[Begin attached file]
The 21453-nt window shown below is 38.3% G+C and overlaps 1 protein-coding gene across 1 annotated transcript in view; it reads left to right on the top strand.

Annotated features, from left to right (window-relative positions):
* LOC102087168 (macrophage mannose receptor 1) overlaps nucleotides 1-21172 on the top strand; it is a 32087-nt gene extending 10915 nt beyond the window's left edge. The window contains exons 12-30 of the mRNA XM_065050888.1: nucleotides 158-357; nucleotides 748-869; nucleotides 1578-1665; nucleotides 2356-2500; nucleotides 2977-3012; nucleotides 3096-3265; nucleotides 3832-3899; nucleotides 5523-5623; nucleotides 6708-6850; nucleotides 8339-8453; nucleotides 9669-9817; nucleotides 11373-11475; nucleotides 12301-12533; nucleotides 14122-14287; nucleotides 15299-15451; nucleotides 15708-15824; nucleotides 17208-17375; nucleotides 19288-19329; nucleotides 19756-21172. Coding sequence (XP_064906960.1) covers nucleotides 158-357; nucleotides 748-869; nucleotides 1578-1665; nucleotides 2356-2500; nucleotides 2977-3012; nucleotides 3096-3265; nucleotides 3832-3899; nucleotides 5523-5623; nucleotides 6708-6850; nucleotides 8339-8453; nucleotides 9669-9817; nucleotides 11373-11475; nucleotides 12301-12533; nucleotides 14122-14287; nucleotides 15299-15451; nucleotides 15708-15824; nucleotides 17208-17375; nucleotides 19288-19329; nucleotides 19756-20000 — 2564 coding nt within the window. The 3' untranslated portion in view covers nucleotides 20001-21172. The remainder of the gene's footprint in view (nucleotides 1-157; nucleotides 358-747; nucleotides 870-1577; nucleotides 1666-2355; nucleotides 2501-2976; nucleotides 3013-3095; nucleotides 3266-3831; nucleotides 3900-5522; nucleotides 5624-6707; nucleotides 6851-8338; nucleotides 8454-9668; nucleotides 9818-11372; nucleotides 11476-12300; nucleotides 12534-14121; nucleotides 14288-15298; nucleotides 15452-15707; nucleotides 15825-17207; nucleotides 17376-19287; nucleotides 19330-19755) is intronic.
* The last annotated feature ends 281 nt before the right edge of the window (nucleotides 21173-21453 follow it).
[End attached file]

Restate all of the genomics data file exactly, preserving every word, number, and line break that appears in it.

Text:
The 21453-nt window shown below is 38.3% G+C and overlaps 1 protein-coding gene across 1 annotated transcript in view; it reads left to right on the top strand.

Annotated features, from left to right (window-relative positions):
* LOC102087168 (macrophage mannose receptor 1) overlaps nucleotides 1-21172 on the top strand; it is a 32087-nt gene extending 10915 nt beyond the window's left edge. The window contains exons 12-30 of the mRNA XM_065050888.1: nucleotides 158-357; nucleotides 748-869; nucleotides 1578-1665; nucleotides 2356-2500; nucleotides 2977-3012; nucleotides 3096-3265; nucleotides 3832-3899; nucleotides 5523-5623; nucleotides 6708-6850; nucleotides 8339-8453; nucleotides 9669-9817; nucleotides 11373-11475; nucleotides 12301-12533; nucleotides 14122-14287; nucleotides 15299-15451; nucleotides 15708-15824; nucleotides 17208-17375; nucleotides 19288-19329; nucleotides 19756-21172. Coding sequence (XP_064906960.1) covers nucleotides 158-357; nucleotides 748-869; nucleotides 1578-1665; nucleotides 2356-2500; nucleotides 2977-3012; nucleotides 3096-3265; nucleotides 3832-3899; nucleotides 5523-5623; nucleotides 6708-6850; nucleotides 8339-8453; nucleotides 9669-9817; nucleotides 11373-11475; nucleotides 12301-12533; nucleotides 14122-14287; nucleotides 15299-15451; nucleotides 15708-15824; nucleotides 17208-17375; nucleotides 19288-19329; nucleotides 19756-20000 — 2564 coding nt within the window. The 3' untranslated portion in view covers nucleotides 20001-21172. The remainder of the gene's footprint in view (nucleotides 1-157; nucleotides 358-747; nucleotides 870-1577; nucleotides 1666-2355; nucleotides 2501-2976; nucleotides 3013-3095; nucleotides 3266-3831; nucleotides 3900-5522; nucleotides 5624-6707; nucleotides 6851-8338; nucleotides 8454-9668; nucleotides 9818-11372; nucleotides 11476-12300; nucleotides 12534-14121; nucleotides 14288-15298; nucleotides 15452-15707; nucleotides 15825-17207; nucleotides 17376-19287; nucleotides 19330-19755) is intronic.
* The last annotated feature ends 281 nt before the right edge of the window (nucleotides 21173-21453 follow it).